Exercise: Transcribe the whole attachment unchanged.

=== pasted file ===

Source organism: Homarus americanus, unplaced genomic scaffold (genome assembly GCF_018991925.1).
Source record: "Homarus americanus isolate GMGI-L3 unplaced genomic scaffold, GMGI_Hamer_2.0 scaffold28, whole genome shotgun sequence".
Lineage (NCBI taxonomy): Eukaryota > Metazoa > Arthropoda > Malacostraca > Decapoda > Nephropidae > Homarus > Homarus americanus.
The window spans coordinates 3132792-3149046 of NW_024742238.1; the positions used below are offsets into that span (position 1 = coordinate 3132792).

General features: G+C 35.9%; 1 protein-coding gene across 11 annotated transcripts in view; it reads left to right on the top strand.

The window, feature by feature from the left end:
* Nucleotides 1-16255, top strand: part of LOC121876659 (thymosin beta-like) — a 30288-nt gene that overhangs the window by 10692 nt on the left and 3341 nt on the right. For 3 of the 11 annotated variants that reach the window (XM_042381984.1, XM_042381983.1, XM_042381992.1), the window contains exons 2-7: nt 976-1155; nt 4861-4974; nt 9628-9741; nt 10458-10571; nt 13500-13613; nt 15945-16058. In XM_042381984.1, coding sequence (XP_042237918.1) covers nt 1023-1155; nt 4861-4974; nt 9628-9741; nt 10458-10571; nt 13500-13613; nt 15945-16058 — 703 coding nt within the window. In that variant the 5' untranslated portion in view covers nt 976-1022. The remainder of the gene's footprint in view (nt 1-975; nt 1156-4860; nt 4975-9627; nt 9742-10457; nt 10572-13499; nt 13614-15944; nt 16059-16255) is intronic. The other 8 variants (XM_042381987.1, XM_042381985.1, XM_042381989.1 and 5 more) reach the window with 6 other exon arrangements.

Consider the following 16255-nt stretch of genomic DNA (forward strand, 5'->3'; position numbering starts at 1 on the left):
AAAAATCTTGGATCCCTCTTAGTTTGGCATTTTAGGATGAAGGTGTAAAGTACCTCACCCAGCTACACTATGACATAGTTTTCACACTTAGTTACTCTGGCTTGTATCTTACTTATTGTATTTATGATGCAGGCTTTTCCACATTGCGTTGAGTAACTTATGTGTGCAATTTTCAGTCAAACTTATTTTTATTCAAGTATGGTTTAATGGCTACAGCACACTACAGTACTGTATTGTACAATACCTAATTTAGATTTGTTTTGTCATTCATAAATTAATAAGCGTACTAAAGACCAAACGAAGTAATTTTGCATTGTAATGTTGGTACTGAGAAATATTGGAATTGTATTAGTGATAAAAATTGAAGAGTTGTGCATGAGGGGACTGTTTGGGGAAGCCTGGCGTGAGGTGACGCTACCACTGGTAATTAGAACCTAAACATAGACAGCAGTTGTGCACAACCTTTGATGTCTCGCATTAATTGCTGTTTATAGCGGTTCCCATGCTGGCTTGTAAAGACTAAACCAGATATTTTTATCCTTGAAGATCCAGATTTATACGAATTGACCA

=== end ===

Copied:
Source organism: Homarus americanus, unplaced genomic scaffold (genome assembly GCF_018991925.1).
Source record: "Homarus americanus isolate GMGI-L3 unplaced genomic scaffold, GMGI_Hamer_2.0 scaffold28, whole genome shotgun sequence".
Lineage (NCBI taxonomy): Eukaryota > Metazoa > Arthropoda > Malacostraca > Decapoda > Nephropidae > Homarus > Homarus americanus.
The window spans coordinates 3132792-3149046 of NW_024742238.1; the positions used below are offsets into that span (position 1 = coordinate 3132792).

General features: G+C 35.9%; 1 protein-coding gene across 11 annotated transcripts in view; it reads left to right on the top strand.

The window, feature by feature from the left end:
* Nucleotides 1-16255, top strand: part of LOC121876659 (thymosin beta-like) — a 30288-nt gene that overhangs the window by 10692 nt on the left and 3341 nt on the right. For 3 of the 11 annotated variants that reach the window (XM_042381984.1, XM_042381983.1, XM_042381992.1), the window contains exons 2-7: nt 976-1155; nt 4861-4974; nt 9628-9741; nt 10458-10571; nt 13500-13613; nt 15945-16058. In XM_042381984.1, coding sequence (XP_042237918.1) covers nt 1023-1155; nt 4861-4974; nt 9628-9741; nt 10458-10571; nt 13500-13613; nt 15945-16058 — 703 coding nt within the window. In that variant the 5' untranslated portion in view covers nt 976-1022. The remainder of the gene's footprint in view (nt 1-975; nt 1156-4860; nt 4975-9627; nt 9742-10457; nt 10572-13499; nt 13614-15944; nt 16059-16255) is intronic. The other 8 variants (XM_042381987.1, XM_042381985.1, XM_042381989.1 and 5 more) reach the window with 6 other exon arrangements.

Consider the following 16255-nt stretch of genomic DNA (forward strand, 5'->3'; position numbering starts at 1 on the left):
AAAAATCTTGGATCCCTCTTAGTTTGGCATTTTAGGATGAAGGTGTAAAGTACCTCACCCAGCTACACTATGACATAGTTTTCACACTTAGTTACTCTGGCTTGTATCTTACTTATTGTATTTATGATGCAGGCTTTTCCACATTGCGTTGAGTAACTTATGTGTGCAATTTTCAGTCAAACTTATTTTTATTCAAGTATGGTTTAATGGCTACAGCACACTACAGTACTGTATTGTACAATACCTAATTTAGATTTGTTTTGTCATTCATAAATTAATAAGCGTACTAAAGACCAAACGAAGTAATTTTGCATTGTAATGTTGGTACTGAGAAATATTGGAATTGTATTAGTGATAAAAATTGAAGAGTTGTGCATGAGGGGACTGTTTGGGGAAGCCTGGCGTGAGGTGACGCTACCACTGGTAATTAGAACCTAAACATAGACAGCAGTTGTGCACAACCTTTGATGTCTCGCATTAATTGCTGTTTATAGCGGTTCCCATGCTGGCTTGTAAAGACTAAACCAGATATTTTTATCCTTGAAGATCCAGATTTATACGAATTGACCA